[dateline] London Septr 15 1785
[salute] My Dear Sister
Mr. Storer says the ship in which he is to embark will go down to day and that he shall go on Board tomorrow. I cannot let him depart without a few lines to you tho I wrote you so lately by Captain Lyde1
that I have nothing New to add. I have not been lately either to Court or the Play. I have made some visits into the Country to a couple of families who have been very polite to us. When we first came they got introduced to us, and have twice invited us to dine. Both times we were unfortunatly preengaged. The Gentleman Name is Smith he is a Member of Parliament, and he married into the other family whose Name is Copes. They are very agreeable people and live about 4 mils from Town at a very pretty village call'd Clapham. Next week I propose going to Court as it is the aniverssary of his Majestys Coronation.2
I may probably find some entertainment for you from that quarter.
This week the Theatre at Covent Garden opens and Mrs. Siddons appears in the Tradigy of Othello in the Character of Desdamony. We
have sent a Week before to engage places. I promise myself high entertainment from this admired and celebrated actress, but heitherto I have seen nothing that I can realish since my comeing from Paris. Of the Theatrical kind I should say.
If I had come to this Country with high expectation I should have been dissapointed, but as I have no taste and passion for Routes, and gameing, tables, &c. I cannot string over to you such a Night at my Lady H's Ball and such a night at the Countess C——s Route or the Dutchess ofs, Card party. I am so little Qualified for my station and so old fashiond as to prefer the Society of Dr. Price, Dr. Jebb, and a few others like them to the midnight Gamblers, and the titled Gamesters, and I am so impudent, impudent the English call it, as to take a pride in acknowledging my Country despightfully as this people treat it. I am neither ashamed of it, or the great actions which dismemberd it from this empire. Some of our Countrymen who mix much with this people, have confessd to me; that they secreat their Country, and pass themselves for Natives to avoid being insulted—but I am loth to part with the Scripture Benidiction, “blessed are Ye when Men persecute and revile you falsly.”3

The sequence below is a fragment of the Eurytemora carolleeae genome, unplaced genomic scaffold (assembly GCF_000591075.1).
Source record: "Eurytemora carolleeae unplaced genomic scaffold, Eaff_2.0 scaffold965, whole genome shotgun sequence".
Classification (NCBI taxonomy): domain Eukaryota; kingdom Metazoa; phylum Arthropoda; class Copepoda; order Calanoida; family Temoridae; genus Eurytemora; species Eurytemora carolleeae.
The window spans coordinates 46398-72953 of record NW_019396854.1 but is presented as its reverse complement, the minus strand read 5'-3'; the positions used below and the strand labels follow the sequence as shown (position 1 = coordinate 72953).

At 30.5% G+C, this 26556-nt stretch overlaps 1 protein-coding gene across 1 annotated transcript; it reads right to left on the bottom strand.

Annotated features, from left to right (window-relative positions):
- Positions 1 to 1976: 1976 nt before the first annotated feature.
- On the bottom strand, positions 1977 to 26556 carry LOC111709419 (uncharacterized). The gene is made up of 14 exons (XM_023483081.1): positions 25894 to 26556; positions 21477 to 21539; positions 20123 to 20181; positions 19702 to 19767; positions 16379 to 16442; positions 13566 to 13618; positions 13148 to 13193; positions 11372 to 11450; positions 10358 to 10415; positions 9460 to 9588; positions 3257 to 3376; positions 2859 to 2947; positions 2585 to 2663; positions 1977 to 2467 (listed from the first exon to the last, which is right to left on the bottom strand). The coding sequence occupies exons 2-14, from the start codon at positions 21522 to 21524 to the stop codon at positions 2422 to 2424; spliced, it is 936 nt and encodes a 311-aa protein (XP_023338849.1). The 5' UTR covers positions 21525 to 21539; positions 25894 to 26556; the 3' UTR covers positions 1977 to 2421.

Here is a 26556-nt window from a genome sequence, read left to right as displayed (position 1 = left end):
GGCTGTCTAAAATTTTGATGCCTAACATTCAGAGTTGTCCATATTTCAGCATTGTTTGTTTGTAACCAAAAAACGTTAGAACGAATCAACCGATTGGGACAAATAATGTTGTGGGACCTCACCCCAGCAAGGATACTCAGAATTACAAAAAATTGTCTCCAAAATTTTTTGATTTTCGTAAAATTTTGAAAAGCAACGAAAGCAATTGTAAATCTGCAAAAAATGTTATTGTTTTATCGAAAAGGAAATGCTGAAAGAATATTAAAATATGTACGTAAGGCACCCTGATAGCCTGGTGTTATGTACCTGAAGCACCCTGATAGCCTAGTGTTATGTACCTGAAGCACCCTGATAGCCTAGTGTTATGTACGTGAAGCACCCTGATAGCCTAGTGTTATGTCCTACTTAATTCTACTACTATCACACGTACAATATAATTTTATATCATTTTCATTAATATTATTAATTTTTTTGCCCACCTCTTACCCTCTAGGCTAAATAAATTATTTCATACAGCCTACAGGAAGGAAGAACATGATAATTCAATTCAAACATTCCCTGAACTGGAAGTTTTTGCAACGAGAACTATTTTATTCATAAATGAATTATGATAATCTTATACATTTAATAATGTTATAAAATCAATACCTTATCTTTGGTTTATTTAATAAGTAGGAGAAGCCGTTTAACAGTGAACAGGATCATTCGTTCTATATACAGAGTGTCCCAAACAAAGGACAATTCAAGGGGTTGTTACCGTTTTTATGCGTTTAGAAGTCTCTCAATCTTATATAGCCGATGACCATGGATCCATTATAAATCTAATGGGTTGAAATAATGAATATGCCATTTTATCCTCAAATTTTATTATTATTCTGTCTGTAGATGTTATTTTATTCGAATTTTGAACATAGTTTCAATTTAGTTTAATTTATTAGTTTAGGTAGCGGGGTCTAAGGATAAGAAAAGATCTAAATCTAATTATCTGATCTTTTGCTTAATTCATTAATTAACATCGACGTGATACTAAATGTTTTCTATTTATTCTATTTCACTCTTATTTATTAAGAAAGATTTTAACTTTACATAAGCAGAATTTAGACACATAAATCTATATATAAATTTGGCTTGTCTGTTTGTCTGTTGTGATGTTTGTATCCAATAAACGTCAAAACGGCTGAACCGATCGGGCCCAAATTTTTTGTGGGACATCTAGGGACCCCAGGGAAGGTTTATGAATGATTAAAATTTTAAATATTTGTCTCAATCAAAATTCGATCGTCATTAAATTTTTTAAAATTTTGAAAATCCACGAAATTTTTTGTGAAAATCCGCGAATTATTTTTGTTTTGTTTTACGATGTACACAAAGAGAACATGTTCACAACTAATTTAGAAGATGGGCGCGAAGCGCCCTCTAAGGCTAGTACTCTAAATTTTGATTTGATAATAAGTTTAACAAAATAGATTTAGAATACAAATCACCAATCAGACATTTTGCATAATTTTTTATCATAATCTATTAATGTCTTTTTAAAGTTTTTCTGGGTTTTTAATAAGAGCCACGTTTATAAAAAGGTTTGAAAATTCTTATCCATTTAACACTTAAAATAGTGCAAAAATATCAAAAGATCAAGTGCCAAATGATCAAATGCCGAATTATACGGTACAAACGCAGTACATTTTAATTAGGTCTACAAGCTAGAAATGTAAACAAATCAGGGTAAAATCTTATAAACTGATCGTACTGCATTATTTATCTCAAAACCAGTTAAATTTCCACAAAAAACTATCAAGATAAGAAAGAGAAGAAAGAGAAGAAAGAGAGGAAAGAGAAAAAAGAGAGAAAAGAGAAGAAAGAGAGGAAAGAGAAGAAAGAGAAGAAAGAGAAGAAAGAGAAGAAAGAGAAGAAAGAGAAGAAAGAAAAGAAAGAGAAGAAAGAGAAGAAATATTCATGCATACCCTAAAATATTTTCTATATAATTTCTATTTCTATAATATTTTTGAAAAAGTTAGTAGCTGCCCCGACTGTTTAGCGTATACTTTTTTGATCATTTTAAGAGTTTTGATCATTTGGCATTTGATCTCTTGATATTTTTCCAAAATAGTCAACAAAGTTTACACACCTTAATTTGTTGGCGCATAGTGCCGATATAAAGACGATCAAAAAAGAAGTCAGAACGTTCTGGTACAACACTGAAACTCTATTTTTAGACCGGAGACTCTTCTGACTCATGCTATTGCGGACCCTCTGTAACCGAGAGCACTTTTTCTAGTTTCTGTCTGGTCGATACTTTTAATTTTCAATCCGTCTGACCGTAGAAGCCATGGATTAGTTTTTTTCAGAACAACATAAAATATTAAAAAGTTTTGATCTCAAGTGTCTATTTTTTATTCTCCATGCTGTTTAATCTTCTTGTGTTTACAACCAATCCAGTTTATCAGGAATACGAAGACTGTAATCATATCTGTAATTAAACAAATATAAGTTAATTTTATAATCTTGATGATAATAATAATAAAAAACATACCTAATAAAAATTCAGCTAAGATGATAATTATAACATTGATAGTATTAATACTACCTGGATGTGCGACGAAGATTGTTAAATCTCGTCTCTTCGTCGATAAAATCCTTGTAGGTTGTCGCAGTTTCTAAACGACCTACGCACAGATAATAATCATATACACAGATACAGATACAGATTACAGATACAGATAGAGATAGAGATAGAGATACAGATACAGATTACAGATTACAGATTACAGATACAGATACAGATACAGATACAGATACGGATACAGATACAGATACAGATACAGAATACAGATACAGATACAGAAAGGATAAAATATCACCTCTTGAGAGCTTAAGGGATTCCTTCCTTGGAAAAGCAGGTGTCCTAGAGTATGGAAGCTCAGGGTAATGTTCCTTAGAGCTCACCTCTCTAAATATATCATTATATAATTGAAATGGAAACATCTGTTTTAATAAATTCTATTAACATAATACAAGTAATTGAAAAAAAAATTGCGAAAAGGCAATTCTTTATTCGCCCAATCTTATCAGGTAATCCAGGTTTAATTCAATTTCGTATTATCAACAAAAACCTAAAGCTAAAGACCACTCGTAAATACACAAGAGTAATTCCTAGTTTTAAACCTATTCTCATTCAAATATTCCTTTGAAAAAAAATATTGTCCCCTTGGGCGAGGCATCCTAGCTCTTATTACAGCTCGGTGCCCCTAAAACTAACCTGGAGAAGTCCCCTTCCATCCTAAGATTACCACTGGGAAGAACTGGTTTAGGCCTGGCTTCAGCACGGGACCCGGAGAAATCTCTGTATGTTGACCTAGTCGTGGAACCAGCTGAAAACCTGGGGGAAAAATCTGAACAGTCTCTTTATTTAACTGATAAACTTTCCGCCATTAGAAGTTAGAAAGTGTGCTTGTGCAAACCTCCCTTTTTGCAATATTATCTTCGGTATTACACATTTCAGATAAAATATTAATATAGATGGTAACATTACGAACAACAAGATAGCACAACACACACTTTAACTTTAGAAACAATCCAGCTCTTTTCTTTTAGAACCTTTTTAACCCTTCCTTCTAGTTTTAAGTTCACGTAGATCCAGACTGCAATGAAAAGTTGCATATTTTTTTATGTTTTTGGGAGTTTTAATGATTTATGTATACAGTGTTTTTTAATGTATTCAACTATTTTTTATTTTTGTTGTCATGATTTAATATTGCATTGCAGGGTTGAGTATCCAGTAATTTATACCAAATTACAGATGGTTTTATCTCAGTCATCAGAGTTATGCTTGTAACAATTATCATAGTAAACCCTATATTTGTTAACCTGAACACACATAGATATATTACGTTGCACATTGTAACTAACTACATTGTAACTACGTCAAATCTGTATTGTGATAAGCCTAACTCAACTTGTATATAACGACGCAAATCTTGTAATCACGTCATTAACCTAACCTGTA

I know they abuse America because they fear her, and every effort to render her unpopular is a proof of it. They go on deceiving themselves, thinking they can keep us low and poor, but all the time they are making us industerous, frugal wise and Great I hope.
I have sent to Mr. Shaw a little Treatise upon Education which was presented to Mr. Adams by the Author, tho unknown to him.4
Mr. Adams thought it might be more usefull to Mr. Shaw than it could be to him, as it lay more in his particular department and accordingly directed me to send it to him.
I hope all your little family are well, and that you have only exchanged one Nephew for an other.
My best regards attend all my good Friends at Haverhill, to Madam Marsh in particular if the Good Saint is not yet gone to Heaven. Dr. Johnson used to make a practise of praying for his departed Friends. This is rather singular for a Protestant, who universally believe that Death excluds their friends both from the good or evil of those who survive.
But I must bid you adieu as I am going to take a little ride. I have been very unwell for several Days. I am very sensible I want excercise. O that I could go and see my sisters, my Aunts, my cousins.
Once more adieu. Most tenderly yours